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KOSHER CHINESE by Michael Levy


Living, Teaching, and Eating with China's Other Billion

by Michael Levy

Pub Date: July 5th, 2011
ISBN: 978-0-8050-9196-0
Publisher: Henry Holt

An ex–Peace Corps volunteer chronicles the two years he spent living and working deep in the Chinese hinterlands.

With intelligence and zesty good humor, Levy tells the story of his sojourn as an ESL teacher in Guiyang. “In American political terms,” he writes, “it was red China, as opposed to the blue, progressive, latte-sipping China of the coast.” As the only white native speaker of English at Guizhou University, Levy soon became the center of attention. But it was his Jewish identity—which he shared with Chinese cultural icon Karl Marx—that made him a particular object of student fascination. Drafted as the leader of the Guizhou Jewish Friday Night English and Cooking Corner Club, he prepared challah bread on his day of Sabbath, “no matter what Rabbinic rules were broken.” Levy’s students and colleagues also pressed him into service as resident love advisor. As one girl told him, “Americans like him [had] been falling in love since Shakespeare and [had] many examples to follow.” Chinese people did not. The college basketball coach eventually recruited him as the star player on the Guizhou team, and Levy earned the moniker “Friendship Jew” and notoriety for his hirsute body. At first bewildered by culture where guanxi (personal connections) were crucial to upward mobility and where Wal-Mart, Pizza Hut and KFC were considered the height of Western cosmopolitanism, the author learned to accept contradiction as one of the defining trait of modern China. His most profound insights came from a group of graduate students he taught who identified with writers of the Lost Generation. Like these men and women, the students “lived in a world that seemed unmoored from traditional values.” Knowing that he could change neither the world in which he found himself nor the fate of those whom he befriended, Levy found unexpected comfort in the pop-culture wisdom of a teen singing sensation named Li Yuchun: “You cannot change the course of a river, [b]ut you can learn to appreciate its beauty and power.”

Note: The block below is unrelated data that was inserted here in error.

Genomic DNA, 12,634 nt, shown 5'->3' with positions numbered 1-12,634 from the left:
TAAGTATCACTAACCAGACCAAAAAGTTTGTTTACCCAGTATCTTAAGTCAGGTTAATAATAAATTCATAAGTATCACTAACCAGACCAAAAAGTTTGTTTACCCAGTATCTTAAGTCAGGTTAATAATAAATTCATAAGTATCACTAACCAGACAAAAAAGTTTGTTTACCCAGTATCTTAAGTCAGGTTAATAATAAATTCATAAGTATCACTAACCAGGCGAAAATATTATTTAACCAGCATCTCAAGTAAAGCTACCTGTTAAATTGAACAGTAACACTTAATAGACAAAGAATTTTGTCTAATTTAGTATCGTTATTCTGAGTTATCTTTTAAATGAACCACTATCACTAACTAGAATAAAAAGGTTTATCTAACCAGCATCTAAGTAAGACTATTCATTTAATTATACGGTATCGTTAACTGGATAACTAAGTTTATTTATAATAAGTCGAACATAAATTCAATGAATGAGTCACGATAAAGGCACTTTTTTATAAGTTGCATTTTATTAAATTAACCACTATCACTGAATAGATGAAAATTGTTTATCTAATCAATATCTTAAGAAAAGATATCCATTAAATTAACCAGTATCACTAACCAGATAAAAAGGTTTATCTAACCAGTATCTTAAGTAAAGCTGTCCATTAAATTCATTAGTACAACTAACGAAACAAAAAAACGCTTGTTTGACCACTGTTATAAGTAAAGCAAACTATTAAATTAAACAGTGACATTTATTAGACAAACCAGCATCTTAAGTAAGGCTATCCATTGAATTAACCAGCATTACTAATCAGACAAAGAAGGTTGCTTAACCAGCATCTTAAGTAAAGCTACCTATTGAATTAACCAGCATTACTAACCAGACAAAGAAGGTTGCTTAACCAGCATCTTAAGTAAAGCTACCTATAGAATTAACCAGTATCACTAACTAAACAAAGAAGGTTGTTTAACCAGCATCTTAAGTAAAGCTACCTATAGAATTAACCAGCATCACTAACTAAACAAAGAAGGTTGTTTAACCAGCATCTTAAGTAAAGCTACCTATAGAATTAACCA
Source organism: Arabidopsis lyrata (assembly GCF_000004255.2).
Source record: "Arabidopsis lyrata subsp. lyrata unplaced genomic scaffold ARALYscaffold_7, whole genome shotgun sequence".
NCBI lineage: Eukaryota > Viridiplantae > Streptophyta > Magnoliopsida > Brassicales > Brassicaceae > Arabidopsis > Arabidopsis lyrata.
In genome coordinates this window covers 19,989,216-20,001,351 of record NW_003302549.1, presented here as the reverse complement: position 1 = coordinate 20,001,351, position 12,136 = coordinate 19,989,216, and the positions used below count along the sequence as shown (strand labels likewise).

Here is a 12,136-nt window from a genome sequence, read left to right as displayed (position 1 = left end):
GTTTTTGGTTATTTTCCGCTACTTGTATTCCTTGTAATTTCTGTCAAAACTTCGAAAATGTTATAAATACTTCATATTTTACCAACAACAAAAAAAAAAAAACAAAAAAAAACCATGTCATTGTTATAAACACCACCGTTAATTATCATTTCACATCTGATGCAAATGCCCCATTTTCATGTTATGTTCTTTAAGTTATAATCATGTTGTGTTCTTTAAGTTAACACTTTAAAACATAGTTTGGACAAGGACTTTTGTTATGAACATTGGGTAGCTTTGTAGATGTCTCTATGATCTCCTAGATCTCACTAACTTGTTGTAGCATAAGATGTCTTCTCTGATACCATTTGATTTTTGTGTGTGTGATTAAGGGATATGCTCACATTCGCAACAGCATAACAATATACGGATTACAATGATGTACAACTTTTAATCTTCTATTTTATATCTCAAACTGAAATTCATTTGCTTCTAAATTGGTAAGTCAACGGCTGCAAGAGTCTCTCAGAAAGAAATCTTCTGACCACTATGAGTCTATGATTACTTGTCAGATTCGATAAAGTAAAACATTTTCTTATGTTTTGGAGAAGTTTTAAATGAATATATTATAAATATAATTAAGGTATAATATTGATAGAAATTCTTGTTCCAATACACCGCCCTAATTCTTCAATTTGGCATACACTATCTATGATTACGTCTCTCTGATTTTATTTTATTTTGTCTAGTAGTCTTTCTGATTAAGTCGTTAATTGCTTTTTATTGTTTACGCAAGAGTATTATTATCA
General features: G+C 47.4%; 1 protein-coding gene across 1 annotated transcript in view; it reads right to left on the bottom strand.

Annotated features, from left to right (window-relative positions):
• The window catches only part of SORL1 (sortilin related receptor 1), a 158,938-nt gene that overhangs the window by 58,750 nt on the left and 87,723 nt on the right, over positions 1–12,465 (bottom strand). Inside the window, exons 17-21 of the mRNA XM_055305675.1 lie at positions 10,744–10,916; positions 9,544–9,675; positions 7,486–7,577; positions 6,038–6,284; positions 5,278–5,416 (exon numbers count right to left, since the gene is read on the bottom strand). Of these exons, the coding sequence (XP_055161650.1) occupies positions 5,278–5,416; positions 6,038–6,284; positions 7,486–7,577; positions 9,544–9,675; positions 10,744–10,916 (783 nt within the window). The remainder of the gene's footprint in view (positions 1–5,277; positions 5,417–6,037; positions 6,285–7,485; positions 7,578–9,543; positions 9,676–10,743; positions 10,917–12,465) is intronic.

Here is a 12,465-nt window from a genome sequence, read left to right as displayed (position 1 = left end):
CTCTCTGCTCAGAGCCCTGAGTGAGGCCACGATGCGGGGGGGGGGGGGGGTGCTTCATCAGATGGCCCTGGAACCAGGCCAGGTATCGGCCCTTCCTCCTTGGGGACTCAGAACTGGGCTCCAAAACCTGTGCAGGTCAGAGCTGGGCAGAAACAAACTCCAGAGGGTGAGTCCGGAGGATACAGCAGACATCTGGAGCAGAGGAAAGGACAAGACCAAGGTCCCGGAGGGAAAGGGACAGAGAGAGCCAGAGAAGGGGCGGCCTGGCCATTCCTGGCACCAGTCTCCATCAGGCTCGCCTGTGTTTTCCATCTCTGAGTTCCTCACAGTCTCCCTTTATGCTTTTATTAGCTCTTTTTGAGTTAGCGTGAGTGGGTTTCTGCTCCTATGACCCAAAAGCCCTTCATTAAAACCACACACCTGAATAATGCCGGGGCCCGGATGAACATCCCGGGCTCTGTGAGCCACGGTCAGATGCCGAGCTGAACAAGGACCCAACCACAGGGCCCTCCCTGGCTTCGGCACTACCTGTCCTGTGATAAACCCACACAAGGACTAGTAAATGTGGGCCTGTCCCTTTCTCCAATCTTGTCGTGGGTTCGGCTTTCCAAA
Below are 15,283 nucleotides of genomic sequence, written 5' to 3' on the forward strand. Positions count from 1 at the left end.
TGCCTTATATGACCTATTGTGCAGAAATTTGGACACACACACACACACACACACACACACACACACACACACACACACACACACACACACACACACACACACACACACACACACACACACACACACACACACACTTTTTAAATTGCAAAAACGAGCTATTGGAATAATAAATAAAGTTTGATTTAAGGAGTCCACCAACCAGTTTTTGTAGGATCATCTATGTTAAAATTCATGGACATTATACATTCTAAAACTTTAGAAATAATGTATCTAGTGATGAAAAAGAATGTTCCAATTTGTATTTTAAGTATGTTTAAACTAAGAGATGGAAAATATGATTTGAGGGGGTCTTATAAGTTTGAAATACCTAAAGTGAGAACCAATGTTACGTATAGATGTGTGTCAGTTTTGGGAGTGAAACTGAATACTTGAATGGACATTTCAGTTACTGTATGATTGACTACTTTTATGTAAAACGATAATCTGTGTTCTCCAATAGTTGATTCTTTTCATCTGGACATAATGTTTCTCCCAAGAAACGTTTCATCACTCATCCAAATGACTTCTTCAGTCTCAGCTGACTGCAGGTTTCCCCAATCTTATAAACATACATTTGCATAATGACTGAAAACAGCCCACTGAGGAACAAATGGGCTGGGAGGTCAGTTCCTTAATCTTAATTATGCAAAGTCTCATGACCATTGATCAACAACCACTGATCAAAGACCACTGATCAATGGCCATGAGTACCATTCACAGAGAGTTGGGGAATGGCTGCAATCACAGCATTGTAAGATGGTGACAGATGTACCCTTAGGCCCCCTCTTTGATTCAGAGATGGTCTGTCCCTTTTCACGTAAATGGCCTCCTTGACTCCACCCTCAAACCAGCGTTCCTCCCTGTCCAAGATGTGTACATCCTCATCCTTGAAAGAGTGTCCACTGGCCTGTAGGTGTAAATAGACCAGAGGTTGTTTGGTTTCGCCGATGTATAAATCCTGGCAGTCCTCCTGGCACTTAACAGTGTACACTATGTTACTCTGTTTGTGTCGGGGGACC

A rollicking, thoroughly refreshing debut.